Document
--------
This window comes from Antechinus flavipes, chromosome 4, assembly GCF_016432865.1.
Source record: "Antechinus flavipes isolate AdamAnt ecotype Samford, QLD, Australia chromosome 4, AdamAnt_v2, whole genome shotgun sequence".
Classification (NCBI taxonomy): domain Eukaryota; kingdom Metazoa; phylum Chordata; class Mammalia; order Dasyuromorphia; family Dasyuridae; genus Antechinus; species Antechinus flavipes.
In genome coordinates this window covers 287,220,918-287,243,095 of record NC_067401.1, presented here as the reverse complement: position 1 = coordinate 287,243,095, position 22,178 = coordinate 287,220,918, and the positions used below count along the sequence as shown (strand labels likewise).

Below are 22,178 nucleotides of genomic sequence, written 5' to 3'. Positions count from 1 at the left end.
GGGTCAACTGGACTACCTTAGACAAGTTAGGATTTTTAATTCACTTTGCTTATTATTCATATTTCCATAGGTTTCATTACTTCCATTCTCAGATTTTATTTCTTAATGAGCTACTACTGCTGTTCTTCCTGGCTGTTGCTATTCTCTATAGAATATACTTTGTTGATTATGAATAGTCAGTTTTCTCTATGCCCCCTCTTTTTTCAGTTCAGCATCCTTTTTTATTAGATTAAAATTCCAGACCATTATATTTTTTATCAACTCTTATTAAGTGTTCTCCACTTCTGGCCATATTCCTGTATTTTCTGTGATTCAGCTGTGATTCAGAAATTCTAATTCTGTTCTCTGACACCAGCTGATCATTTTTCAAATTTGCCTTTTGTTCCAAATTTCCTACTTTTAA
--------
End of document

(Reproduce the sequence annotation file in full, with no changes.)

This window comes from Antechinus flavipes, chromosome 4, assembly GCF_016432865.1.
Source record: "Antechinus flavipes isolate AdamAnt ecotype Samford, QLD, Australia chromosome 4, AdamAnt_v2, whole genome shotgun sequence".
Classification (NCBI taxonomy): domain Eukaryota; kingdom Metazoa; phylum Chordata; class Mammalia; order Dasyuromorphia; family Dasyuridae; genus Antechinus; species Antechinus flavipes.
In genome coordinates this window covers 287,220,918-287,243,095 of record NC_067401.1, presented here as the reverse complement: position 1 = coordinate 287,243,095, position 22,178 = coordinate 287,220,918, and the positions used below count along the sequence as shown (strand labels likewise).

Below are 22,178 nucleotides of genomic sequence, written 5' to 3'. Positions count from 1 at the left end.
GGGTCAACTGGACTACCTTAGACAAGTTAGGATTTTTAATTCACTTTGCTTATTATTCATATTTCCATAGGTTTCATTACTTCCATTCTCAGATTTTATTTCTTAATGAGCTACTACTGCTGTTCTTCCTGGCTGTTGCTATTCTCTATAGAATATACTTTGTTGATTATGAATAGTCAGTTTTCTCTATGCCCCCTCTTTTTTCAGTTCAGCATCCTTTTTTATTAGATTAAAATTCCAGACCATTATATTTTTTATCAACTCTTATTAAGTGTTCTCCACTTCTGGCCATATTCCTGTATTTTCTGTGATTCAGCTGTGATTCAGAAATTCTAATTCTGTTCTCTGACACCAGCTGATCATTTTTCAAATTTGCCTTTTGTTCCAAATTTCCTACTTTTAA